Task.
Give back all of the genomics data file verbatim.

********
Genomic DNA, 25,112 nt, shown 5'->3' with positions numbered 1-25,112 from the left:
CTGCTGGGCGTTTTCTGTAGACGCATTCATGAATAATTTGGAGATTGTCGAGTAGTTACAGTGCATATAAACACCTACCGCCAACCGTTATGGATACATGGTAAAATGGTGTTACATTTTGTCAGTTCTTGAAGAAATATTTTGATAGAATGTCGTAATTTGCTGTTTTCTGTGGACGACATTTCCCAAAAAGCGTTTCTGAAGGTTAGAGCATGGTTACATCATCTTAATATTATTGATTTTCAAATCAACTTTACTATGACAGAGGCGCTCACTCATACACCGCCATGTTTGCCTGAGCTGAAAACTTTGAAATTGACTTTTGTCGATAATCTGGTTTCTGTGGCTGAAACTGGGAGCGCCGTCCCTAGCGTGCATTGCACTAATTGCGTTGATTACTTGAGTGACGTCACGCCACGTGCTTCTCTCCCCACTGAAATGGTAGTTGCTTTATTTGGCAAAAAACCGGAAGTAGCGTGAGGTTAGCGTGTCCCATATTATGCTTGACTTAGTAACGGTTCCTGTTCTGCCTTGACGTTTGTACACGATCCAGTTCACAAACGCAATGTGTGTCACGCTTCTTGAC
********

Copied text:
Genomic DNA, 25,112 nt, shown 5'->3' with positions numbered 1-25,112 from the left:
CTGCTGGGCGTTTTCTGTAGACGCATTCATGAATAATTTGGAGATTGTCGAGTAGTTACAGTGCATATAAACACCTACCGCCAACCGTTATGGATACATGGTAAAATGGTGTTACATTTTGTCAGTTCTTGAAGAAATATTTTGATAGAATGTCGTAATTTGCTGTTTTCTGTGGACGACATTTCCCAAAAAGCGTTTCTGAAGGTTAGAGCATGGTTACATCATCTTAATATTATTGATTTTCAAATCAACTTTACTATGACAGAGGCGCTCACTCATACACCGCCATGTTTGCCTGAGCTGAAAACTTTGAAATTGACTTTTGTCGATAATCTGGTTTCTGTGGCTGAAACTGGGAGCGCCGTCCCTAGCGTGCATTGCACTAATTGCGTTGATTACTTGAGTGACGTCACGCCACGTGCTTCTCTCCCCACTGAAATGGTAGTTGCTTTATTTGGCAAAAAACCGGAAGTAGCGTGAGGTTAGCGTGTCCCATATTATGCTTGACTTAGTAACGGTTCCTGTTCTGCCTTGACGTTTGTACACGATCCAGTTCACAAACGCAATGTGTGTCACGCTTCTTGAC